Society often tells women in their 20s that they’re “too young” to have children. Women are often encouraged to wait until they’ve established themselves in their careers to start their families, which often means that they’re into their mid to late 30s before they even start to consider having children. However, this advice doesn’t really take biology into account. While we would certainly never encourage anyone to have children before they feel ready, it’s important to be aware of the effects of age on fertility, so that you can plan for the healthiest and least stressful path to starting your family.
How Age Affects Fertility
When a baby girl is born, she already has all of the eggs that she’ll ever have in her lifetime. The egg cells remain in the ovaries, with one (or, occasionally, more than one) ripening and being ovulated each month, and the others continuing to wait. Over time, the woman’s supply of healthy eggs, which is known as her ovarian reserve, is used up, and then she will no longer be fertile. (Anything that causes the egg supply to be damaged, such as smoking, accelerates this loss of fertility.)
When a woman goes through menopause, then she will become completely and permanently infertile. For most women, menopause happens in their early 50s. However, the loss of fertility doesn’t occur all at once; rather, there’s a gradual decline in the chances of the woman getting pregnant. For a healthy woman at age 30 who’s not using contraception, there’s about a 20% chance that she’ll become pregnant with each cycle. For the same woman at age 40, the chance of pregnancy is only 5% per cycle. That’s a dramatic difference.
However, the averages conceal a lot of individual variation. The exact rate at which the ovarian reserve disappears differs from one woman to another, depending on genetics, lifestyle, and other factors. If you’re in your 30s or 40s and trying to get pregnant, you might want to get a sense of where your body is along this continuum.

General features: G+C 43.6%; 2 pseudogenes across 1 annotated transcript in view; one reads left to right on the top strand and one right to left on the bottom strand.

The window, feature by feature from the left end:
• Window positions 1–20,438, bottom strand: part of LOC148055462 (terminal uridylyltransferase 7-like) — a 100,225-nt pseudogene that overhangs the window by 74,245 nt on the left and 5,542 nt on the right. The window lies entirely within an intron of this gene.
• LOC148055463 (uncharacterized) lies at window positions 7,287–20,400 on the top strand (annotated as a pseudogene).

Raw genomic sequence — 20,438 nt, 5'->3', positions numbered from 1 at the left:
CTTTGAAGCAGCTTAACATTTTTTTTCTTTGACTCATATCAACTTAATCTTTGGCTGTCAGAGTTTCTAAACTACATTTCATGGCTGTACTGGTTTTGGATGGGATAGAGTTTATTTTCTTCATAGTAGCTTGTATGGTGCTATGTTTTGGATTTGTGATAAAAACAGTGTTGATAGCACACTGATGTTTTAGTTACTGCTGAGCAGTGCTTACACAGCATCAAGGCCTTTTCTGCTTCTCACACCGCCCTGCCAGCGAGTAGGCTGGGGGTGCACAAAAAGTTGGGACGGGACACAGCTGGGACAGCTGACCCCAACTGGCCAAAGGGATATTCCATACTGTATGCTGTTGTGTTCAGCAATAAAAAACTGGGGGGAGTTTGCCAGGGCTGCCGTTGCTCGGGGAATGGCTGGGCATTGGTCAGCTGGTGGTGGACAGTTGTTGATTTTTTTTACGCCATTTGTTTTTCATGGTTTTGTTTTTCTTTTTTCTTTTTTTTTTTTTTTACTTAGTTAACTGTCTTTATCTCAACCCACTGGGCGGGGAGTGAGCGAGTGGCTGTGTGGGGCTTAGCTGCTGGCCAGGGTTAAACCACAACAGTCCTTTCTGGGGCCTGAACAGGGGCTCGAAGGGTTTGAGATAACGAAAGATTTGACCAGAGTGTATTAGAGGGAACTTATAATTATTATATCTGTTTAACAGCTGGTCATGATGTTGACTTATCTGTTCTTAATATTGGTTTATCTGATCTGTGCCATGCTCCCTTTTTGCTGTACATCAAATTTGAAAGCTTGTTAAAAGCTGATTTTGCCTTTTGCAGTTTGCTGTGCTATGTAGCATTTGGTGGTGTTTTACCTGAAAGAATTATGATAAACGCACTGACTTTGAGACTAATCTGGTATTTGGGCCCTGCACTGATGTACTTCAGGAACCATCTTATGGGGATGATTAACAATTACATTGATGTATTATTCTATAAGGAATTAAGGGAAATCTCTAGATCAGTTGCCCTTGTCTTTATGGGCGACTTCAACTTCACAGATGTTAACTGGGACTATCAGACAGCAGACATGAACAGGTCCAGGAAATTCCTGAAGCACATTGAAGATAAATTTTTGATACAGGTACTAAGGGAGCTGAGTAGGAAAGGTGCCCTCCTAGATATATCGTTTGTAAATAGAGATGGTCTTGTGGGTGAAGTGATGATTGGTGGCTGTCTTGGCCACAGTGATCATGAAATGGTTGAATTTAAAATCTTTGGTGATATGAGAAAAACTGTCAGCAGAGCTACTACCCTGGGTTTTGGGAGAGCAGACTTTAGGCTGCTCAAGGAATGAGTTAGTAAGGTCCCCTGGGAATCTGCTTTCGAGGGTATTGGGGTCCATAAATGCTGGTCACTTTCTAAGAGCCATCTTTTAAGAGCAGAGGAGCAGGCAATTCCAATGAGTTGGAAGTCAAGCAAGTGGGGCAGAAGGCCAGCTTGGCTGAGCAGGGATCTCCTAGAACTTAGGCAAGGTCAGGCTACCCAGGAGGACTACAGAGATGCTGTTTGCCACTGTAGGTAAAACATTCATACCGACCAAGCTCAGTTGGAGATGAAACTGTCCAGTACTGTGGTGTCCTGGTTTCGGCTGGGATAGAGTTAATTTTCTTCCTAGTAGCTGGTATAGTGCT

Testing for Age-Related Fertility Loss
There are several different tests that your doctor may recommend to get a sense of how close your body is to depleting your ovarian reserve and going through menopause.
During each menstrual cycle, hormones fluctuate. Estrogens, progesterone, LH, and FSH are the key players in the cycle; prolactin, the hormone of breastfeeding, may block the cycle. Fertility doctors commonly measure estradiol (a form of estrogen), prolactin, LH, and FSH, on the third day of the menstrual cycle. Elevations in the levels of LH, FSH, and/or estradiol indicate that the woman’s ovarian reserve is low. In this case, the woman is less likely to get pregnant using her own eggs.
Another hormone that’s correlated with ovarian reserve is anti-mullerian hormone (AMH). This hormone is produced by ovarian follicles as they begin to mature. By looking at AMH, doctors can get a sense of how many healthy follicles a woman has left; the higher the AMH level, the greater the ovarian reserve. AMH levels have been correlated with IVF success rates and live birth rates.
If a woman’s hormonal testing indicates that she’s less likely to conceive using her own eggs, she doesn’t have to give up on having a baby. Donor eggs are a commonly used option for women whose ovarian reserve is low. The eggs are retrieved from the egg donor, combined in the laboratory with sperm (from the intended mother’s partner, or from a sperm donor), and the resulting embryo is transferred into the uterus of the intended mother. She will then carry the pregnancy and give birth to her child.
If you’re a patient at Reproductive Health Center of Tucson and are interested in learning more about using donor eggs, you can discuss your options with Randi, our Egg Donor Coordinator.
Preimplantation Genetic Screening of Embryos
Recall that a woman’s eggs are as old as she is. As a woman ages, her eggs may suffer from damage to their genetic material. This is why births of children with Down Syndrome and other chromosomal abnormalities are far more common in older mothers than in younger ones; the risk of Down syndrome is 1 in 2,000 for a 20-year-old mother, and 1 in 30 for a 45-year-old mother.
Because of the risk of chromosomal abnormalities in embryos conceived by older women, many couples who are using IVF to conceive their children choose to have preimplantation genetic screening (PGS) of their embryos. This technique analyzes the genetic material of embryos created in the laboratory. This allows the couple to choose to implant only the healthy embryos into the woman’s uterus. Couples in which the intended mother is age 35 or older should discuss this option with their doctors, although younger couples may also choose it.